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Ken Drumm found personally liable for €58,000 debt

BUSINESSMAN Ken Drumm, a brother of former Anglo Irish Bank CEO David Drumm, is personally liable for a €58,000 debt arising out of a vehicle leasing agreement.



Entering judgment for €58,000 against Mr Drumm yesterday, the High Court's Ms Justice Elizabeth Dunne was however also critical of a bank's "extremely careless" preparation of paperwork for the lease agreement.



Mr Drumm had disputed he was personally liable under the agreement with Lombard Ireland Ltd and argued the lease was made with a company, Shrewsbury Developments Ltd (SDL), with which he was involved.



Ms Justice Dunne rejected his arguments in her judgment yesterday.



While there was no doubt the bank was "extremely careless" preparing its paperwork for the lease agreement, the documents did reflect a proposal by SDL to take over the lease was rejected by the bank, she said.



Having considered the evidence of Mr Drumm and the bank, the judge found a bank official had told Mr Drumm the proposal from Shrewsbury was rejected.



She was also satisfied there was a proposal from Mr Drumm personally which was accepted by the bank and the lease agreement was with Mr Drumm by September 2008 at the latest.



In all the circumstances, the bank was entitled to judgment against Mr Drumm, she ruled.



The judge had adjourned the case at one point to allow the bank produce the original direct debit mandate related to the lease agreement but the bank was unable to locate it.



The court also heard, prior to the 2008 lease agreement, there was a prior lease agreement related to the same vehicle with Okohaus Ltd, of which Mr Drumm was a director. He signed that earlier lease on behalf of Okohaus, plus a guarantee for liabilities of Okohaus under that lease.



In March 2008, Okohaus asked the bank to recover possession of the vehicle as it (Okohaus) would no longer be able to make payments. Okohaus went into liquidation in March 2008.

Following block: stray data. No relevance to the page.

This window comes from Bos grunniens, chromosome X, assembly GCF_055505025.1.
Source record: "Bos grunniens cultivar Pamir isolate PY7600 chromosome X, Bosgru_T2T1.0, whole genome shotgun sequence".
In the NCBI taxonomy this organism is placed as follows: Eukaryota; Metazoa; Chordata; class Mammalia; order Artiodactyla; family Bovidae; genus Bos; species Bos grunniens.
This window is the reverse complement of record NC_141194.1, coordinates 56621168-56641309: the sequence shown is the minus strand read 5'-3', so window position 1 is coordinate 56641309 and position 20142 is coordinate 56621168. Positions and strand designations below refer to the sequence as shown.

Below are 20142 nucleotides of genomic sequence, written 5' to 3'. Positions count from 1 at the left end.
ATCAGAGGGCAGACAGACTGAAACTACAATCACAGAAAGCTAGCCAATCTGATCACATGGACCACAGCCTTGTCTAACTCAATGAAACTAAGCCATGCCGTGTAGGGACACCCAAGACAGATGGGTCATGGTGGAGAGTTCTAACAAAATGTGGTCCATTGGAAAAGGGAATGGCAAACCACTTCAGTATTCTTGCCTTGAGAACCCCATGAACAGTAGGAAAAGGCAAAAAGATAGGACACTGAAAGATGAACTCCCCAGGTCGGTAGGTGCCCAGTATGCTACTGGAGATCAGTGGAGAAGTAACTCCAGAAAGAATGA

The judge said it was clear Lombard Ireland did not take possession of the vehicle and there was "no clear evidence" why not. What was clear was that, sometime before March 31, 2008, Mr Drumm decided the vehicle might be of use to SDL.



There was no dispute a proposal was made for Shrewsbury to take a lease on the vehicle but there was a dispute about what happened after that, she said. They particularly disputed whether the April 2008 lease agreement was with SDL or Mr Drumm personally.



The judge said there were several "curious elements" to the matter and noted much of Mr Drumm's complaints centred on the lack of documents from the bank concerning its dealings with him between March 31 and April 3, 2008.



On the day the lease agreement was signed, a bank official was detained from turning up for an arranged meeting with Mr Drumm and that led to Mr Drumm being permitted and facilitated by Lombard in signing a blank document, the judge found.



It was surprising Mr Drumm, an experienced businessman, should sign a lease agreement for such a large sum without any details on the agreement, the judge said. It was "all the more surprising" Lombard had not ensured any agreement signed by a customer was appropriately filled in in advance, the judge added.